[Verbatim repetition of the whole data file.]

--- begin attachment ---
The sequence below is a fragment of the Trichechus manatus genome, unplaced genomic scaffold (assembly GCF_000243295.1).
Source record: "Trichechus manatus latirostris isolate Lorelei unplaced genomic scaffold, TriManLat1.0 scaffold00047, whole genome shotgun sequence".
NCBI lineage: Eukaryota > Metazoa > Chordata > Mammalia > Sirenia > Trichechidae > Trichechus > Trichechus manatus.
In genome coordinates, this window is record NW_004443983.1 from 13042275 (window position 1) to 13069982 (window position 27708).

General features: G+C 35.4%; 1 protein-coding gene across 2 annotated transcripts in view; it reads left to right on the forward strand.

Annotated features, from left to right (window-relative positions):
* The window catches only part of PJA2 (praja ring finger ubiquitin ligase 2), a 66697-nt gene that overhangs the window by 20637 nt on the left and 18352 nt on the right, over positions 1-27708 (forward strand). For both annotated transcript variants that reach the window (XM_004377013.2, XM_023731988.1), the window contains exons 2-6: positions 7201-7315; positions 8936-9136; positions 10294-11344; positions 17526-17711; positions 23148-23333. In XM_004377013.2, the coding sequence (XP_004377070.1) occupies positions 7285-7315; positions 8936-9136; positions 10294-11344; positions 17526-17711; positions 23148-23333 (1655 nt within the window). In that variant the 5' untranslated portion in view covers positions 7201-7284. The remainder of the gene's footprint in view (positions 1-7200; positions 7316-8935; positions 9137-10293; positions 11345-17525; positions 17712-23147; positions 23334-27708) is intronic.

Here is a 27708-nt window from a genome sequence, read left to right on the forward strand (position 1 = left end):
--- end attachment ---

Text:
The sequence below is a fragment of the Trichechus manatus genome, unplaced genomic scaffold (assembly GCF_000243295.1).
Source record: "Trichechus manatus latirostris isolate Lorelei unplaced genomic scaffold, TriManLat1.0 scaffold00047, whole genome shotgun sequence".
NCBI lineage: Eukaryota > Metazoa > Chordata > Mammalia > Sirenia > Trichechidae > Trichechus > Trichechus manatus.
In genome coordinates, this window is record NW_004443983.1 from 13042275 (window position 1) to 13069982 (window position 27708).

General features: G+C 35.4%; 1 protein-coding gene across 2 annotated transcripts in view; it reads left to right on the forward strand.

Annotated features, from left to right (window-relative positions):
* The window catches only part of PJA2 (praja ring finger ubiquitin ligase 2), a 66697-nt gene that overhangs the window by 20637 nt on the left and 18352 nt on the right, over positions 1-27708 (forward strand). For both annotated transcript variants that reach the window (XM_004377013.2, XM_023731988.1), the window contains exons 2-6: positions 7201-7315; positions 8936-9136; positions 10294-11344; positions 17526-17711; positions 23148-23333. In XM_004377013.2, the coding sequence (XP_004377070.1) occupies positions 7285-7315; positions 8936-9136; positions 10294-11344; positions 17526-17711; positions 23148-23333 (1655 nt within the window). In that variant the 5' untranslated portion in view covers positions 7201-7284. The remainder of the gene's footprint in view (positions 1-7200; positions 7316-8935; positions 9137-10293; positions 11345-17525; positions 17712-23147; positions 23334-27708) is intronic.

Here is a 27708-nt window from a genome sequence, read left to right on the forward strand (position 1 = left end):